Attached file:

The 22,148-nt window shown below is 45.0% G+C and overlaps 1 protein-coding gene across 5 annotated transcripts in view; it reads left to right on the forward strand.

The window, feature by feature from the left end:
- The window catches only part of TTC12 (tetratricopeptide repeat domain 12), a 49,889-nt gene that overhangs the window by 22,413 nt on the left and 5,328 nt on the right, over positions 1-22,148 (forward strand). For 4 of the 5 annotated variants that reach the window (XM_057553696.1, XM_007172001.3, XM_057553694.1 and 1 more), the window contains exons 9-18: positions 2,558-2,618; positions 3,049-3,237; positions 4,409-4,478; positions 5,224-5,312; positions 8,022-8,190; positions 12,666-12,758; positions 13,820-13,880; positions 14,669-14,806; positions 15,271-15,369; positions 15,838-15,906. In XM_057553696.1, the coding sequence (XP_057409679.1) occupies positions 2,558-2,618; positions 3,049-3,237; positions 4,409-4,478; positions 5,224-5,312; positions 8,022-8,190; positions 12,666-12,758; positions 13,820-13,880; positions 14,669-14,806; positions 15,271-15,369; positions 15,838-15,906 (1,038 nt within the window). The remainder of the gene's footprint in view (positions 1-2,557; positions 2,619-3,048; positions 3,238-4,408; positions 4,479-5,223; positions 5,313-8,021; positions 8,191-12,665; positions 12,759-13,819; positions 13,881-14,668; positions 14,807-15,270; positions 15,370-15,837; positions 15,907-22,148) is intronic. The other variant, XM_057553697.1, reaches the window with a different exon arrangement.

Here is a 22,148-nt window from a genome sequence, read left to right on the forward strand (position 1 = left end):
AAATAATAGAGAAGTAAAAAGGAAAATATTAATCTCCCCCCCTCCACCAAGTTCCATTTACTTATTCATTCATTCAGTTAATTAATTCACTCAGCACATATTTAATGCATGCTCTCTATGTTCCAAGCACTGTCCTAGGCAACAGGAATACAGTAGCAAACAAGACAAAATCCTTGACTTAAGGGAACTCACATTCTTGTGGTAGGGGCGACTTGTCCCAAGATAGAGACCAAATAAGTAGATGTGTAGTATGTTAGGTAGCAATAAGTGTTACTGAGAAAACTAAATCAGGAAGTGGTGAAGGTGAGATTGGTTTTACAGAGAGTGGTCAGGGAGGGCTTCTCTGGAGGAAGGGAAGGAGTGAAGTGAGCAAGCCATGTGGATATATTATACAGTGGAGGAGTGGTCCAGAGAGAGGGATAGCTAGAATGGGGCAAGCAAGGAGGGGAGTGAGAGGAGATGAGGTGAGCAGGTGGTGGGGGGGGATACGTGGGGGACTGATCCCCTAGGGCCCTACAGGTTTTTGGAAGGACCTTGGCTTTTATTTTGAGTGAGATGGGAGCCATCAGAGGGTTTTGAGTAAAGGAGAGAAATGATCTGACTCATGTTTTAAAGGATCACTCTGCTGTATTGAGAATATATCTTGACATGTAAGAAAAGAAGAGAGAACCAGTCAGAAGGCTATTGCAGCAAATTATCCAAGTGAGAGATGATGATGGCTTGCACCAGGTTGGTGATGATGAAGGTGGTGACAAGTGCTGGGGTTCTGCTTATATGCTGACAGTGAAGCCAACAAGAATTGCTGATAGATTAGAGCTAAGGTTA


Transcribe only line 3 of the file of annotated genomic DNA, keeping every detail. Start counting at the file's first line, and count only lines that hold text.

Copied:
- The window catches only part of TTC12 (tetratricopeptide repeat domain 12), a 49,889-nt gene that overhangs the window by 22,413 nt on the left and 5,328 nt on the right, over positions 1-22,148 (forward strand). For 4 of the 5 annotated variants that reach the window (XM_057553696.1, XM_007172001.3, XM_057553694.1 and 1 more), the window contains exons 9-18: positions 2,558-2,618; positions 3,049-3,237; positions 4,409-4,478; positions 5,224-5,312; positions 8,022-8,190; positions 12,666-12,758; positions 13,820-13,880; positions 14,669-14,806; positions 15,271-15,369; positions 15,838-15,906. In XM_057553696.1, the coding sequence (XP_057409679.1) occupies positions 2,558-2,618; positions 3,049-3,237; positions 4,409-4,478; positions 5,224-5,312; positions 8,022-8,190; positions 12,666-12,758; positions 13,820-13,880; positions 14,669-14,806; positions 15,271-15,369; positions 15,838-15,906 (1,038 nt within the window). The remainder of the gene's footprint in view (positions 1-2,557; positions 2,619-3,048; positions 3,238-4,408; positions 4,479-5,223; positions 5,313-8,021; positions 8,191-12,665; positions 12,759-13,819; positions 13,881-14,668; positions 14,807-15,270; positions 15,370-15,837; positions 15,907-22,148) is intronic. The other variant, XM_057553697.1, reaches the window with a different exon arrangement.